Thanks to the Supreme Court’s decision in People’s Union for Civil Liberties & anr v Union of India & anr, every voter in India can now exercise their right not to vote while at the same time maintaining their secrecy. The court directed the election commission to provide a “none of the above” (NOTA) option on every ballot paper and a NOTA button on every electronic voting machine.
Previously, voters who wished to exercise their right not to vote for any of the candidates had to state their intention to the presiding officer who would in turn enter a remark to that effect on a prescribed form and obtain the voter’s signature and thumb impression against such remark, thus violating the voter’s right to keep their vote secret. This procedure also violated the voter’s right to exercise their right not to vote in secrecy, which is recognized by rules 41 and 49-O under the Representation of the People Act, 1951 (RP Act), and is part of the voter’s freedom of expression.
Through a writ petition under article 32 of the constitution of India, the petitioners challenged rules 41(2) & (3) of the RP Act, on the grounds that secrecy is an essential feature of “free and fair elections” and the rules violate the requirement of secrecy.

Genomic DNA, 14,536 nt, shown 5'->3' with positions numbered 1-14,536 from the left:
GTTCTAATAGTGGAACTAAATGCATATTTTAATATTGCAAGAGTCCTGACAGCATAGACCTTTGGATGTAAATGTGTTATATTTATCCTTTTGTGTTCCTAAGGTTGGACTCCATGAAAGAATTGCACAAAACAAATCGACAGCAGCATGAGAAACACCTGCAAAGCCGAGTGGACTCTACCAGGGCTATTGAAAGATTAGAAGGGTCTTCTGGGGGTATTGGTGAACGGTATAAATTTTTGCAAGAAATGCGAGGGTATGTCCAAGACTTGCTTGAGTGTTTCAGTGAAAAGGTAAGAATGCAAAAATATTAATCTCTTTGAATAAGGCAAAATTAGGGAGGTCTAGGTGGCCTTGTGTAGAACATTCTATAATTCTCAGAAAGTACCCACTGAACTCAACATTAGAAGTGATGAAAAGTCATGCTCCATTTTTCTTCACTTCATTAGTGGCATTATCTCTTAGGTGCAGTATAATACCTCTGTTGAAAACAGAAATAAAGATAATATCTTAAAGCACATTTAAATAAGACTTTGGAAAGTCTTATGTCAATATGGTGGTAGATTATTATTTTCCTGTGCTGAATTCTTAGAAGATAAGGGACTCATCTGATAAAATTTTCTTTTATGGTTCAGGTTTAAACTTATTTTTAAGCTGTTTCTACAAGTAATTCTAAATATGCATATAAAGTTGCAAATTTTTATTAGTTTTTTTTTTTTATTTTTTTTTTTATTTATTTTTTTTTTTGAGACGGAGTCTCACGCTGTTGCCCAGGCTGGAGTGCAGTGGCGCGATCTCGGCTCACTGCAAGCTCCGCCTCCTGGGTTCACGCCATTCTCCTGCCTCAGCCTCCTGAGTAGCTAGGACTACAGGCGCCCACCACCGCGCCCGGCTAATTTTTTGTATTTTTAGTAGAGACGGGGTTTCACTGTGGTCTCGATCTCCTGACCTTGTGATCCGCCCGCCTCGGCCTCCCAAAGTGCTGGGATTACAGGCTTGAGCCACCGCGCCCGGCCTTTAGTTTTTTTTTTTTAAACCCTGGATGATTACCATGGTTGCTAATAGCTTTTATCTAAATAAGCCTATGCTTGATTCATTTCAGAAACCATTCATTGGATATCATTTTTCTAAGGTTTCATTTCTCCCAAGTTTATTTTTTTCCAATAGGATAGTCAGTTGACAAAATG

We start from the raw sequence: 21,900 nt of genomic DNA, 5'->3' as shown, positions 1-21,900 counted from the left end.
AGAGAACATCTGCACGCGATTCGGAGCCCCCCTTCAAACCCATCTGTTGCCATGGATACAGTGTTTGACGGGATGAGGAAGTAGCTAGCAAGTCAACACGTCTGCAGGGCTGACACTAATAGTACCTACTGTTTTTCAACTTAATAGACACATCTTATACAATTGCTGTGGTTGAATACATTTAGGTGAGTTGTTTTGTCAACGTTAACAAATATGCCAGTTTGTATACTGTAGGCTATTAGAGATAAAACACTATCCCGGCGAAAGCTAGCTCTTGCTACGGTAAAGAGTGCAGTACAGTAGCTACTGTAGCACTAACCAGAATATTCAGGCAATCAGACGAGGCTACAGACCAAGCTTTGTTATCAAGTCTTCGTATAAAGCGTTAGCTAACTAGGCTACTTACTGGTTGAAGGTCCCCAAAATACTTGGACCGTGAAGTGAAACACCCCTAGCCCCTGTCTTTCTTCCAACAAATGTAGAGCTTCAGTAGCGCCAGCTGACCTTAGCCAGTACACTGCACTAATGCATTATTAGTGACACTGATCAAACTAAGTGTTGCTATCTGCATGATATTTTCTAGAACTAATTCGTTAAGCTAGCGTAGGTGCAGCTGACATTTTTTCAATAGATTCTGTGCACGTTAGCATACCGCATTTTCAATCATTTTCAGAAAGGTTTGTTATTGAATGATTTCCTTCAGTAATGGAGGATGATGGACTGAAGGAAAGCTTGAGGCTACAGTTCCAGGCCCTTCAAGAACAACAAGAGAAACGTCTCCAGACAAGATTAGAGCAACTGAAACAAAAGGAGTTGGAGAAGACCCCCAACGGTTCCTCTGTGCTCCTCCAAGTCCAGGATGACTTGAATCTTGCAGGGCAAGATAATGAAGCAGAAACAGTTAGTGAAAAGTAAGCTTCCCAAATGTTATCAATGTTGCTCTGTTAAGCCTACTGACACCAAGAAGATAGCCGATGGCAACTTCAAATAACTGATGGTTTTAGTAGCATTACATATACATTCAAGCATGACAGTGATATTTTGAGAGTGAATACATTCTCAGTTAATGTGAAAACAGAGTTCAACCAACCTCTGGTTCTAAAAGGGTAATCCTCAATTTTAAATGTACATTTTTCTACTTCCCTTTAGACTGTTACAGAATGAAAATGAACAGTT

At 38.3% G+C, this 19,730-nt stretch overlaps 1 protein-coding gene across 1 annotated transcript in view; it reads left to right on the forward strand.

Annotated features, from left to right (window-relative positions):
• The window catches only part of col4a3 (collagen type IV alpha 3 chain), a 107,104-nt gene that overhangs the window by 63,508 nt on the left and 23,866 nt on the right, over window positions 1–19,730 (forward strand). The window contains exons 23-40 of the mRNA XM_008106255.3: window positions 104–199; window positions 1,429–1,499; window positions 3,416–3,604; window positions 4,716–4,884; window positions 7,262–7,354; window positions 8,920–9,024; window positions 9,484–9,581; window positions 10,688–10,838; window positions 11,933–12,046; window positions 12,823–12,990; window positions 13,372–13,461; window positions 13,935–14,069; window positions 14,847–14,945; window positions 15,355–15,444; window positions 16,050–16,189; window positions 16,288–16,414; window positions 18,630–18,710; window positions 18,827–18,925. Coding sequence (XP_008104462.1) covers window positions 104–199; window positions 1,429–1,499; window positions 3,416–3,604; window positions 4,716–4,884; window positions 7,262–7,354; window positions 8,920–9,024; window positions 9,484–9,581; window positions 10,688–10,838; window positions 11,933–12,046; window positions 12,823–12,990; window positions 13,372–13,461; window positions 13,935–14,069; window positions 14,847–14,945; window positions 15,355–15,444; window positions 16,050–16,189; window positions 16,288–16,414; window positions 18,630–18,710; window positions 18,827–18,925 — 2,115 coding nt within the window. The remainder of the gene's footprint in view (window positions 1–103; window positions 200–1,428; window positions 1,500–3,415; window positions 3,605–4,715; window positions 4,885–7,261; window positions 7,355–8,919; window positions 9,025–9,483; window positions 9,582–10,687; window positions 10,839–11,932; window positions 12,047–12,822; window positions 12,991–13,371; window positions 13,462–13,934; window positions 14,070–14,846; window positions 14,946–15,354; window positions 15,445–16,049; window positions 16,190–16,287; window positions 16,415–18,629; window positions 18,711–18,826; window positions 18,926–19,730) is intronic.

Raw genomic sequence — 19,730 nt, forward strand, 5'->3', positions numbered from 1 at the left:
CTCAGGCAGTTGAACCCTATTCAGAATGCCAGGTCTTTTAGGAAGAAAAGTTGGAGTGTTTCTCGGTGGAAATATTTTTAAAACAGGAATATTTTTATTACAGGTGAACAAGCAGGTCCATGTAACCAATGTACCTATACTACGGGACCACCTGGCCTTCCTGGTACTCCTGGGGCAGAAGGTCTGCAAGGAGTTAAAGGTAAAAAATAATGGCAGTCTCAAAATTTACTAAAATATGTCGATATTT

Counsel for the government argued that the right to vote was neither a fundamental right nor a constitutional right but a statutory right and therefore the writ petition was not maintainable. He cited case law which established that the right to vote is essentially a statutory right and not a fundamental one and contended that the right to secrecy has been extended only to voters who exercise their right to vote and the same cannot be extended to those who have chosen not to vote.
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